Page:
• Koen Van Poucke
    August 15, 2013, 4:52 pm

    “I can’t help but wonder whether all this histrionic exhaustion isn’t a way of covering up the fact that most of what we do doesn’t matter. “

    • LaMar
      August 16, 2013, 12:24 am

      Sometimes we find out how much we matter only when we stop doing what is expected of us.


  • alice h
    August 15, 2013, 9:20 pm

    I’ve been off on disability for 3 years which is hard on the finances and slows down house building big time but sure has been good for getting things into perspective. I like to be my version of busy, which is pretty much pursuing whatever project I can manage at whatever pace I damn well feel like. Rushing around like a headless chicken isn’t being busy it’s being insanely stressed. There are always chores that need to be done but you also need time to sit on the front porch (or equivalent) and chat with the neighbours, read whatever takes your fancy, play with your kids or grandkids, or just do bugger all without feeling guilty. If you really have to justify it you can say you’re solar powered and you’re recharging your batteries. That said, there seem to be a lot of politicians and the like with too much time on their hands that keep coming up with really whacky ideas. Might be a good idea to keep them busy with some practical functions and hopefully out of trouble.

    • LaMar
      August 16, 2013, 12:16 am

      ” you can say you’re solar powered and you’re recharging your batteries.”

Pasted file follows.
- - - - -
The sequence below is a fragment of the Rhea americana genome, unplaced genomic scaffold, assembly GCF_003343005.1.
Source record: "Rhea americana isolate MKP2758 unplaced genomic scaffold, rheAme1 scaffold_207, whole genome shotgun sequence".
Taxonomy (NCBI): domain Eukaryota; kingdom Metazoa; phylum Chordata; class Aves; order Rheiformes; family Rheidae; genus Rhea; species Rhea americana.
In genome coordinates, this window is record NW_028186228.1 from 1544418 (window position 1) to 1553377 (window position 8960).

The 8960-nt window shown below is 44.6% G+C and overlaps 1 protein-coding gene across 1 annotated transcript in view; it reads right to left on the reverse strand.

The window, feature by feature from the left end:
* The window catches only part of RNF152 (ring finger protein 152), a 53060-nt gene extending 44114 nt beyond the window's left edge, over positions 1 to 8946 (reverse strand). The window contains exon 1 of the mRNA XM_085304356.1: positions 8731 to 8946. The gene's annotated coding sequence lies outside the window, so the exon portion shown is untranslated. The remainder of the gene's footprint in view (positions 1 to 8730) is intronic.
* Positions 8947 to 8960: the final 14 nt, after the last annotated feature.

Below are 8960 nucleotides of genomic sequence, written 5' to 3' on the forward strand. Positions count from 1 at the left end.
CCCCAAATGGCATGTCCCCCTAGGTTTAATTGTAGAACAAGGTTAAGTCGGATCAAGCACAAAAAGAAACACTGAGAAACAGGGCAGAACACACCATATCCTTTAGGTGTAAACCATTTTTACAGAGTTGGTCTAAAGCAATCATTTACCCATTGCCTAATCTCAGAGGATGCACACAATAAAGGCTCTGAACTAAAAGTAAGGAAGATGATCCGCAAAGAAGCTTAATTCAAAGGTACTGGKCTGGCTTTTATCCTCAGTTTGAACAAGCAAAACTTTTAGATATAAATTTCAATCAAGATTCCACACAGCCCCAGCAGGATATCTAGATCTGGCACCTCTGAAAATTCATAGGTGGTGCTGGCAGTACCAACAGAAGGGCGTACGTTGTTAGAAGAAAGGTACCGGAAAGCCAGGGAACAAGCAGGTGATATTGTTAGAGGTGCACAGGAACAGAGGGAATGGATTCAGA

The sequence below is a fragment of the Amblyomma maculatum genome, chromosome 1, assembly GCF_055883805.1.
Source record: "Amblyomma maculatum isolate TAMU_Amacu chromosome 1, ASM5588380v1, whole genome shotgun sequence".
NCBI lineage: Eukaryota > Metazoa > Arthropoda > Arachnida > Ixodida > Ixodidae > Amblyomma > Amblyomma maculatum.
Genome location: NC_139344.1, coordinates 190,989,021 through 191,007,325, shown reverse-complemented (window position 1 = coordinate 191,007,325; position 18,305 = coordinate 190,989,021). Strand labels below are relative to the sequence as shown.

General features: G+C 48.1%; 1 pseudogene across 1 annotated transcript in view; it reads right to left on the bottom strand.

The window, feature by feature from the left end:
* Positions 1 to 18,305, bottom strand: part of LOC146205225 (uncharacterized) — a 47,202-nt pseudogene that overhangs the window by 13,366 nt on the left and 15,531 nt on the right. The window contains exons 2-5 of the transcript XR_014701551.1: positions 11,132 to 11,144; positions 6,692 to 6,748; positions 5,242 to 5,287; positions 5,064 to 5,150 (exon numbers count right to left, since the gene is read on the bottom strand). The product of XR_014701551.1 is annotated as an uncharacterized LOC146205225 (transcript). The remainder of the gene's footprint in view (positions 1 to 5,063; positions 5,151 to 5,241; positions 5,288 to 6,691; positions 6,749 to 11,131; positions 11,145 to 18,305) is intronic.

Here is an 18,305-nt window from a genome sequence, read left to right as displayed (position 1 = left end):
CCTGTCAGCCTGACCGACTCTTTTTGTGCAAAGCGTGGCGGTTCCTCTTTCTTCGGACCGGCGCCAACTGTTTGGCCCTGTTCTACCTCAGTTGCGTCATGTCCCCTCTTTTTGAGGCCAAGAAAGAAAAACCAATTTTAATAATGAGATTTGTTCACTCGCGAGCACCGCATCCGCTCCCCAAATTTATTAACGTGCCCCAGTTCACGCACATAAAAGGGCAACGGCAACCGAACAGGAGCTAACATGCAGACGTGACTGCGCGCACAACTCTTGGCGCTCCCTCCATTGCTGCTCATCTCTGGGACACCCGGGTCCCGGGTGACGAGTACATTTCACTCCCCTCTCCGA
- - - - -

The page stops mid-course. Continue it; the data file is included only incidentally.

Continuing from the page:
That is exactly how I feel Alice and I sit every morning on my porch just absorbing some rays and some days that is enough and who’s time is it anyway ?

      I am reminded of Thoreau:

      The price of anything is the amount of life you exchange for it.
      Henry David Thoreau

    • di
      September 16, 2013, 11:31 am

      I’m disabled as well. Now, I can’t do what I used to and I have to plan very carefully about what I can do. Planning has saved time and energy. Should have been doing more of that in the first place.

  • Crissie
    August 16, 2013, 3:32 pm

    My dad used to always say, “Nobody on their death bed ever says they wished they had worked more” and not one person will wish they had been busier.

  • Shell
    August 17, 2013, 3:51 am

    Ah…lots of good advice I wholeheartedly agree with. I just actually and finally have been doing this for myself. My body finally really told me, actually. I was having all kinds of odd pains in my arm and shoulder. I couldn’t get them to stop for anything. Finally, it all hit me to stop all this extra crap I’m doing and give myself more alone time. Learn it’s okay to say no to people as well as not feel guilty about not doing a thousand things. Now sometimes I will spend all of my off days just in the house. Exercising, meditating, reading, doing laundry and hanging it out to dry, dishes, cleaning, etc…enjoying the quiet. Just being. It’s amazing. : )